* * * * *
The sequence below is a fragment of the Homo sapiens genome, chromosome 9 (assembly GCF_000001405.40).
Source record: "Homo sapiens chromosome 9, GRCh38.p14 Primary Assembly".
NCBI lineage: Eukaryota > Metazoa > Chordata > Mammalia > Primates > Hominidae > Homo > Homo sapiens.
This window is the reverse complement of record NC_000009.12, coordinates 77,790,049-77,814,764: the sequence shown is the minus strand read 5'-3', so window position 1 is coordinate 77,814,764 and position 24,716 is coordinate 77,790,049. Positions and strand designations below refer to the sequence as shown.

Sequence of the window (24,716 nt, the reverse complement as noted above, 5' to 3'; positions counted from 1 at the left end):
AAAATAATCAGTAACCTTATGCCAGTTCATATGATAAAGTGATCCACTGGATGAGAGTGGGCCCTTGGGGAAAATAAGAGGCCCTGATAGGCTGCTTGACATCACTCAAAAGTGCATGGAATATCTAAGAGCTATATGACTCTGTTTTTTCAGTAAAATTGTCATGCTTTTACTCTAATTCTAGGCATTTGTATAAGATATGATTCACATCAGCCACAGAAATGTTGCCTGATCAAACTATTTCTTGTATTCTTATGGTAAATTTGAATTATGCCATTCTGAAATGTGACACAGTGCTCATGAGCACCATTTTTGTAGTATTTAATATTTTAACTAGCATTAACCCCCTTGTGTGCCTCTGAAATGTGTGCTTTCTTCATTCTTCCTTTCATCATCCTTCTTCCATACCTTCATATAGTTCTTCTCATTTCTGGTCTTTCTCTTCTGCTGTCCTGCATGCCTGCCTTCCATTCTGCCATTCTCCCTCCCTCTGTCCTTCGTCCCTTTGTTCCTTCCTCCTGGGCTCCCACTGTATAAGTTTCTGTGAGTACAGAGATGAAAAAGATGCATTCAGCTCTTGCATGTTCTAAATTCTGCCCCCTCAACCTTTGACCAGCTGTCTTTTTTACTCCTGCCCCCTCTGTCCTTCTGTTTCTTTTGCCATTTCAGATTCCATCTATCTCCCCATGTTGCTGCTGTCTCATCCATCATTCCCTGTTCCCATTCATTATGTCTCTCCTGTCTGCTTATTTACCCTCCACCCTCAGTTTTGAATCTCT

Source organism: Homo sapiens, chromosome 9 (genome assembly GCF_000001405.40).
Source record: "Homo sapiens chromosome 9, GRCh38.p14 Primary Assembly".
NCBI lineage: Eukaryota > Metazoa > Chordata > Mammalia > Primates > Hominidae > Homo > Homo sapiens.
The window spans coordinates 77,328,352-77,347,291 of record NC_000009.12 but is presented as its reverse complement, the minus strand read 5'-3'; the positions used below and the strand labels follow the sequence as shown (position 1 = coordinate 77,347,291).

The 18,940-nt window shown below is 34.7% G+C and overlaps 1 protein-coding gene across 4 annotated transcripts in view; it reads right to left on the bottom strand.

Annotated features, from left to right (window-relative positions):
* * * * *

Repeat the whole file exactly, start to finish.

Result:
The sequence below is a fragment of the Homo sapiens genome, chromosome 9 (assembly GCF_000001405.40).
Source record: "Homo sapiens chromosome 9, GRCh38.p14 Primary Assembly".
NCBI lineage: Eukaryota > Metazoa > Chordata > Mammalia > Primates > Hominidae > Homo > Homo sapiens.
This window is the reverse complement of record NC_000009.12, coordinates 77,790,049-77,814,764: the sequence shown is the minus strand read 5'-3', so window position 1 is coordinate 77,814,764 and position 24,716 is coordinate 77,790,049. Positions and strand designations below refer to the sequence as shown.

Sequence of the window (24,716 nt, the reverse complement as noted above, 5' to 3'; positions counted from 1 at the left end):
AAAATAATCAGTAACCTTATGCCAGTTCATATGATAAAGTGATCCACTGGATGAGAGTGGGCCCTTGGGGAAAATAAGAGGCCCTGATAGGCTGCTTGACATCACTCAAAAGTGCATGGAATATCTAAGAGCTATATGACTCTGTTTTTTCAGTAAAATTGTCATGCTTTTACTCTAATTCTAGGCATTTGTATAAGATATGATTCACATCAGCCACAGAAATGTTGCCTGATCAAACTATTTCTTGTATTCTTATGGTAAATTTGAATTATGCCATTCTGAAATGTGACACAGTGCTCATGAGCACCATTTTTGTAGTATTTAATATTTTAACTAGCATTAACCCCCTTGTGTGCCTCTGAAATGTGTGCTTTCTTCATTCTTCCTTTCATCATCCTTCTTCCATACCTTCATATAGTTCTTCTCATTTCTGGTCTTTCTCTTCTGCTGTCCTGCATGCCTGCCTTCCATTCTGCCATTCTCCCTCCCTCTGTCCTTCGTCCCTTTGTTCCTTCCTCCTGGGCTCCCACTGTATAAGTTTCTGTGAGTACAGAGATGAAAAAGATGCATTCAGCTCTTGCATGTTCTAAATTCTGCCCCCTCAACCTTTGACCAGCTGTCTTTTTTACTCCTGCCCCCTCTGTCCTTCTGTTTCTTTTGCCATTTCAGATTCCATCTATCTCCCCATGTTGCTGCTGTCTCATCCATCATTCCCTGTTCCCATTCATTATGTCTCTCCTGTCTGCTTATTTACCCTCCACCCTCAGTTTTGAATCTCT

Source organism: Homo sapiens, chromosome 9 (genome assembly GCF_000001405.40).
Source record: "Homo sapiens chromosome 9, GRCh38.p14 Primary Assembly".
NCBI lineage: Eukaryota > Metazoa > Chordata > Mammalia > Primates > Hominidae > Homo > Homo sapiens.
The window spans coordinates 77,328,352-77,347,291 of record NC_000009.12 but is presented as its reverse complement, the minus strand read 5'-3'; the positions used below and the strand labels follow the sequence as shown (position 1 = coordinate 77,347,291).

The 18,940-nt window shown below is 34.7% G+C and overlaps 1 protein-coding gene across 4 annotated transcripts in view; it reads right to left on the bottom strand.

Annotated features, from left to right (window-relative positions):